Landscapes of Injustice is a 7-year (2014-2021) multi-sector and interdisciplinary project to uncover and tell the history of the dispossession of Japanese Canadians to audiences across Canada and beyond. The first years of the project include research in a range of areas necessary to telling this history. Our work will result in a traveling museum exhibit, teaching materials for elementary and secondary school classes, educational websites, scholarly and popular publications, and public presentations across the country. Most Canadians know that people of Japanese ancestry, the large majority of them Canadian citizens, were uprooted from the British Columbia coast during the 1940s. Much less known is the policy, unique to Canada, to forcibly sell all of their property. The dispossession of Japanese Canadians caused lasting harm. It left Japanese Canadians without homes to which they could return after restrictions were finally lifted in 1949. It forced the eradication of Canada’s historic Japanese-Canadian neighbourhoods and settlements, thereby transforming individual lives and identities, and the broader landscapes of Canadian ethnic and urban life. It caused material hardship that stretches across multiple generations.
Like other shameful episodes of our national history, these events may seem to belong to a distant past, to a history left behind by multicultural Canada. In reality, however, the past is not so easily escaped. As Canada enters a century in which it will grow ever more diverse, a deep conversation about the enduring legacy of racism is of pressing importance. Landscapes of Injustice is committed to telling this history. Our team includes 16 institutions and over 30 specialists from universities, community organizations, and museums across Canada. The project is funded by a major grant from the Social Science and Humanities Research Council of Canada and by participating institutions.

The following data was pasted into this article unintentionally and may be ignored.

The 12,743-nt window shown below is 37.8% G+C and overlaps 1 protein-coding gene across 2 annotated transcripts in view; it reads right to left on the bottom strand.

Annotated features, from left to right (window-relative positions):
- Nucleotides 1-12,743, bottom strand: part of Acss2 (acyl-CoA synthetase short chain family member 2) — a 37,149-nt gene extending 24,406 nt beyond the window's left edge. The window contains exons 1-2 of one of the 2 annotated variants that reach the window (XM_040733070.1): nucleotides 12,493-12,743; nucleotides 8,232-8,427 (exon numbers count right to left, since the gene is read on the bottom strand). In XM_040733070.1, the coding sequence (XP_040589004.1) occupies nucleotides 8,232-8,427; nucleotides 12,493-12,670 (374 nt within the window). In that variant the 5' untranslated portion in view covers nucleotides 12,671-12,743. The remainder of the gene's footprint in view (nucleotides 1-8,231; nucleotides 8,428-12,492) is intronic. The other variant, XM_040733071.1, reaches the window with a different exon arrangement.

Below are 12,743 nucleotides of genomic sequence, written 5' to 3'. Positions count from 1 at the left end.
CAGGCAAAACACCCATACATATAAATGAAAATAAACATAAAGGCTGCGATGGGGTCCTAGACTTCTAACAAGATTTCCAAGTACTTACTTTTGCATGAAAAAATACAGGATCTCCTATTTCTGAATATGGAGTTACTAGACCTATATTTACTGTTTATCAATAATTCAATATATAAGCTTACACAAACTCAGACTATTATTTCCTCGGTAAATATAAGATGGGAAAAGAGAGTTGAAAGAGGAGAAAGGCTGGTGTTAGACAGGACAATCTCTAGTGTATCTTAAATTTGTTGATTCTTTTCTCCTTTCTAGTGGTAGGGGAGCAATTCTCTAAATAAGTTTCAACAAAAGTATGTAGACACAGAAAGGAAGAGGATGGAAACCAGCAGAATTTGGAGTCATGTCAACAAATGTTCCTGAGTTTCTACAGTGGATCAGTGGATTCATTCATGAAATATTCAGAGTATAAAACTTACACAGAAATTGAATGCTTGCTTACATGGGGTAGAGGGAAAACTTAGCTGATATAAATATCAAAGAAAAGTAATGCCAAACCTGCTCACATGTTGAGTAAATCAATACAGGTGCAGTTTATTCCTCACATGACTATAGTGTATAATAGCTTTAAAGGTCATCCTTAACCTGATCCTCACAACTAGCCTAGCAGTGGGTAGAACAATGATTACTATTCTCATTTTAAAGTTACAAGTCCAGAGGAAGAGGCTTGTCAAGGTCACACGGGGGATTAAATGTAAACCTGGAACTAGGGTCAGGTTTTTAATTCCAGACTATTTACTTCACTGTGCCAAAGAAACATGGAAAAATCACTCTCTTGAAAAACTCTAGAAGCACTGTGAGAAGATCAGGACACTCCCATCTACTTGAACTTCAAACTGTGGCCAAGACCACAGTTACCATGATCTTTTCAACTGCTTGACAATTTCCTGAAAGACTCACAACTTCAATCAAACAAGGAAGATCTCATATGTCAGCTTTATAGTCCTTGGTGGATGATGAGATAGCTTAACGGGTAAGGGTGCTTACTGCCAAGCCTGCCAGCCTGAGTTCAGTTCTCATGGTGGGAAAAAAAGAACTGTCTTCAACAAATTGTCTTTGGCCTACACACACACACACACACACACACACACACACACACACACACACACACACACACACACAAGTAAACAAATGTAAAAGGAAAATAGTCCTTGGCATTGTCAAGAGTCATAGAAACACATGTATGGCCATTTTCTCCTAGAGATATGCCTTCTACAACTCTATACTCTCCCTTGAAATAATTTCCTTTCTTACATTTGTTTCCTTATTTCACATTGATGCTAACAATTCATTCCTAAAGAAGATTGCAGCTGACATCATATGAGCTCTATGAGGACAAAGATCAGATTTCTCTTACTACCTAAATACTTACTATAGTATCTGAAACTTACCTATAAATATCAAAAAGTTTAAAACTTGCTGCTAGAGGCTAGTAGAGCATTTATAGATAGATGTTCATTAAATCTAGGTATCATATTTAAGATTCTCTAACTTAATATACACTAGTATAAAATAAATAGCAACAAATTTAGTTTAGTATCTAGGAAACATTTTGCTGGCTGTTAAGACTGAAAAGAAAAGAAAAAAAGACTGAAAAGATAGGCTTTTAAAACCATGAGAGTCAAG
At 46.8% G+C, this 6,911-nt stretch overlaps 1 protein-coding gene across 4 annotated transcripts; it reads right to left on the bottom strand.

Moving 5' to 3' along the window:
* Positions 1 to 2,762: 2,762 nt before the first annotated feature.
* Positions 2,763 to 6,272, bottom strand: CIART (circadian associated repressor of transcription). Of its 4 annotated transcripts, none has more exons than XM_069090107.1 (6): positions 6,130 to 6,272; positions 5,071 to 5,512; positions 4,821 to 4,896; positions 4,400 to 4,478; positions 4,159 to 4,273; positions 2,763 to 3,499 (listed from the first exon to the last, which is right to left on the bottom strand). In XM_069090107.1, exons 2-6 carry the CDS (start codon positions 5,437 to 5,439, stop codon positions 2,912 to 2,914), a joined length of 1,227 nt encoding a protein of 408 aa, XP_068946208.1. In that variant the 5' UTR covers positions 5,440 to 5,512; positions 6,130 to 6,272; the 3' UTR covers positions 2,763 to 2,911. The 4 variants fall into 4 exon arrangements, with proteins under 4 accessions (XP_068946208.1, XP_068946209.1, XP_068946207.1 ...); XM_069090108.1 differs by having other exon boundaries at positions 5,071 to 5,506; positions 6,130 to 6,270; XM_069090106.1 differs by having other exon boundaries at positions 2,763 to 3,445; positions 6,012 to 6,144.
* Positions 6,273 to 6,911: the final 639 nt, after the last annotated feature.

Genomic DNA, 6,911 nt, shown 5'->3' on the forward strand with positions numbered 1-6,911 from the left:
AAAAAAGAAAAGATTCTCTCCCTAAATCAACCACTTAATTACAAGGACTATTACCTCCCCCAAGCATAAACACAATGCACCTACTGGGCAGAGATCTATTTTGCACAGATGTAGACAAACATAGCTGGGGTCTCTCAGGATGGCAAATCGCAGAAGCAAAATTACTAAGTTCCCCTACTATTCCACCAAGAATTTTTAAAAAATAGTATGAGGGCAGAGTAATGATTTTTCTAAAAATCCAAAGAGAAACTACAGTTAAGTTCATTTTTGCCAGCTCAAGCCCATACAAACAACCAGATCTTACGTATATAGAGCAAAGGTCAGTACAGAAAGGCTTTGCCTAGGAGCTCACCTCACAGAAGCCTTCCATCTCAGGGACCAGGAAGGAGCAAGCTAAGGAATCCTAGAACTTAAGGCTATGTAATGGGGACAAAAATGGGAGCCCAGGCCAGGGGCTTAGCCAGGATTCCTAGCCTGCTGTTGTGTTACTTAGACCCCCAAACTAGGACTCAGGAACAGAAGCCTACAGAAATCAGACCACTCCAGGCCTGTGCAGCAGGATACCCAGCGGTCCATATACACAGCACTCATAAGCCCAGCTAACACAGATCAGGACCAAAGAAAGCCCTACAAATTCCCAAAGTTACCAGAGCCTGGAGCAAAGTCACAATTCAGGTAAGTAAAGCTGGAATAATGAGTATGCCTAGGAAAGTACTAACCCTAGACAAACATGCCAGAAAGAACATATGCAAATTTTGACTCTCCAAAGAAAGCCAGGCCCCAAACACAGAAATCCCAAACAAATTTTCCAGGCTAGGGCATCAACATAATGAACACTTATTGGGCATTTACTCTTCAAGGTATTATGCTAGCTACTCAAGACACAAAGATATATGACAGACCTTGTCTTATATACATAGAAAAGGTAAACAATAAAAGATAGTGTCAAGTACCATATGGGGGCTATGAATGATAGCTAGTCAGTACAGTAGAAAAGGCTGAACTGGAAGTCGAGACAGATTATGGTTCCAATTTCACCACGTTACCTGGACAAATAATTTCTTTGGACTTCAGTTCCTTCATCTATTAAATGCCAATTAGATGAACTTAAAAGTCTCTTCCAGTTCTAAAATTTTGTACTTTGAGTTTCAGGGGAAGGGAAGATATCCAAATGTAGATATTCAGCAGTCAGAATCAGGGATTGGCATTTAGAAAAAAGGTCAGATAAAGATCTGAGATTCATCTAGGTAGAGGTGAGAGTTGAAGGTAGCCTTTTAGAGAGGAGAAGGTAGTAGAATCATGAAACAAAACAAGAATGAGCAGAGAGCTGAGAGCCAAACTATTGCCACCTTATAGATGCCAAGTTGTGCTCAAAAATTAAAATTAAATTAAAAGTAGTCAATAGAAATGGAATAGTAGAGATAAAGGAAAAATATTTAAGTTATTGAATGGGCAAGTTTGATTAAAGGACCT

Applications will be accepted until 4 pm PST Friday, March 31, 2017 and then on a rolling basis after that until a successful candidate is selected.
For position and application details click here.
Hide Shimizu (née Hyodo) was born in Vancouver in 1908 and died in 1999. She spent one year at the University of British Columbia before transferring to Teachers’ Training School. She received her teaching certificate in 1926 and began teaching Grade One at Lord Byng School. Shortly thereafter, the provincial government prohibited any other Japanese Canadian from receiving a certificate. Thus at 18 years old, Hide Hyodo was the first and only Japanese Canadian to hold a teaching certificate. In 1936, she was the female member of a delegation of four sent to Ottawa by the Japanese Canadian Citizen’s League to seek the franchise for Japanese Canadians. Parliament defeated the motion but she and the others set a precedent for a non-white community demanding the vote. With the removal of the Japanese Canadians from the BC coast in 1942, Hide was asked to supervise the education of the Japanese Canadian youth first in Hastings Park, a clearing house for out-of-town Japanese Canadians, and then in the internment camps of the interior. She set about planning primary curriculum, organizing a school system among seven camps, and recruiting and training volunteer teachers and principals. She constantly travelled from camp to camp throughout the war. She was inducted into the Order of Canada in 1982. And in 1993, she was honoured by the Status of Women-Canada, the Secretary of State and Eaton’s of Canada in a month long tribute to thirty-two women who helped shape the history of Canada.
To honour the life-long dedication of Hide Shimizu to education; support of Japanese Canadian heritage and civil liberties for all Canadians, the National Association of Japanese Canadians is proud to partner with the Landscapes of Injustice Project, University of Victoria.